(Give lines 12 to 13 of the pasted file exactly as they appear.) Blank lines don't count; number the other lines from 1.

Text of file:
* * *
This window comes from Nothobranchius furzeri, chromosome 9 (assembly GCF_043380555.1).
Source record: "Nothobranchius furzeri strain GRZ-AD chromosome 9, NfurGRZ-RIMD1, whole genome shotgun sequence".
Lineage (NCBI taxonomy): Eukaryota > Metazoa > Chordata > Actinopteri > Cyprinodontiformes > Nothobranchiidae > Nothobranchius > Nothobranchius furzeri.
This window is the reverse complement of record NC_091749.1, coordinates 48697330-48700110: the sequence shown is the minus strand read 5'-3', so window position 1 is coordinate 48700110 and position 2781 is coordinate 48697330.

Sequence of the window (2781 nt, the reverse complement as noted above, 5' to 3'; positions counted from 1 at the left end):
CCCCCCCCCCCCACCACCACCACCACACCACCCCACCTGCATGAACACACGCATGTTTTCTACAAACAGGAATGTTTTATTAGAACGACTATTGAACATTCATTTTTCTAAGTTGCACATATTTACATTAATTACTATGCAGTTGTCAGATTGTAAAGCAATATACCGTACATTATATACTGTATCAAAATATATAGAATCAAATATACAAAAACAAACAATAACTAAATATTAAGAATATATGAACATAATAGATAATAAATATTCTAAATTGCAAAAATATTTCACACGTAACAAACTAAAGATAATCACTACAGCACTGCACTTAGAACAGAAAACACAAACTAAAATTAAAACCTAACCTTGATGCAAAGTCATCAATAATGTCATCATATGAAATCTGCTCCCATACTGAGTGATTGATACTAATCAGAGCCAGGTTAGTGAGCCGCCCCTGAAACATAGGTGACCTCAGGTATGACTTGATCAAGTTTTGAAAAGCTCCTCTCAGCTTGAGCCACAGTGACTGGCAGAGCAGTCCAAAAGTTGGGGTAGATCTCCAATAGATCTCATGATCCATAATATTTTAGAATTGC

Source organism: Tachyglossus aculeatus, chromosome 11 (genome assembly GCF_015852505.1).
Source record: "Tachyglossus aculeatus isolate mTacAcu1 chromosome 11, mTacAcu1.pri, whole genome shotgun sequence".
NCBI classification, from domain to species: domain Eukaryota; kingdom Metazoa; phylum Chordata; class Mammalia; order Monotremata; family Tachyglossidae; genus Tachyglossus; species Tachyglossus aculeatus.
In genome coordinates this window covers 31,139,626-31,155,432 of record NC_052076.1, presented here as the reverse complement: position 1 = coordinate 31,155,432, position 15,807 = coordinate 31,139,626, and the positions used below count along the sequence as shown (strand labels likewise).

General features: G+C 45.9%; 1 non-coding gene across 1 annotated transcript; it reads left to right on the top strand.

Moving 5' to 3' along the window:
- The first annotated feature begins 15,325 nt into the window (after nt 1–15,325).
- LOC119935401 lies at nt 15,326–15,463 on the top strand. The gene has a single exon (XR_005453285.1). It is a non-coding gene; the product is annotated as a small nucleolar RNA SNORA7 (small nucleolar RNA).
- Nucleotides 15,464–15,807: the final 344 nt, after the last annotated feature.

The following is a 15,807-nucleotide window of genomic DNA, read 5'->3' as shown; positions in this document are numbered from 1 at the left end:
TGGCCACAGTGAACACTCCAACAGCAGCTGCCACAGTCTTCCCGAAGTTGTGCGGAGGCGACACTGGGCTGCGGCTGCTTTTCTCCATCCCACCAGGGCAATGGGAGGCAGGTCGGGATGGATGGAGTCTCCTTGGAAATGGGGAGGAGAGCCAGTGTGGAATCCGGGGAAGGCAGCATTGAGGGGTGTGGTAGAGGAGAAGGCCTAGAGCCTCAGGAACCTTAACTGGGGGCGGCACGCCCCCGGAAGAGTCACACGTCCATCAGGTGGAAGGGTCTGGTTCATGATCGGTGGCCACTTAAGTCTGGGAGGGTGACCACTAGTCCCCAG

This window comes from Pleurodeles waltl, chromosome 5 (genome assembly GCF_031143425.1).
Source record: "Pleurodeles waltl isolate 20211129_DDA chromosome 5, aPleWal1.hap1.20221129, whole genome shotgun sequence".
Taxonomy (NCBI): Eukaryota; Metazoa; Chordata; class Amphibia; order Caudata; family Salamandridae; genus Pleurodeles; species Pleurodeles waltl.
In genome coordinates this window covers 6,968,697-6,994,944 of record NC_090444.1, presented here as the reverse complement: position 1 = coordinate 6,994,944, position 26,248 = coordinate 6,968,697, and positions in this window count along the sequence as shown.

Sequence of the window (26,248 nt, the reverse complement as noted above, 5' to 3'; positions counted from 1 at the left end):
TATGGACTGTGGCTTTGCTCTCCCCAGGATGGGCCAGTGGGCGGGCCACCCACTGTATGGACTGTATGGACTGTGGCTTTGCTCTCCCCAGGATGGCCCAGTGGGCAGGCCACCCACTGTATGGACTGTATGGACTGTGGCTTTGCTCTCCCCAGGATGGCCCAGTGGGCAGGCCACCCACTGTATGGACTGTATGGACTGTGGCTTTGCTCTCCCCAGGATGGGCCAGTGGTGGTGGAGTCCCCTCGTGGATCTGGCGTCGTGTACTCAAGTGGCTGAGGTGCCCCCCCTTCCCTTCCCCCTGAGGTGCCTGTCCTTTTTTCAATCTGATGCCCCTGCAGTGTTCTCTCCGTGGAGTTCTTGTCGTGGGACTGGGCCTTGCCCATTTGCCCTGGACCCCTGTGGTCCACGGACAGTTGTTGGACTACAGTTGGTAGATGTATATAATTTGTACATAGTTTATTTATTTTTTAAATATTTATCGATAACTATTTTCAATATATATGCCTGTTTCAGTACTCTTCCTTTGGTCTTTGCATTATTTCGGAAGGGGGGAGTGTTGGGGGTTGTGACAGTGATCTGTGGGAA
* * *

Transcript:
Moving 5' to 3' along the window:
- The first annotated feature begins 15,325 nt into the window (after nt 1–15,325).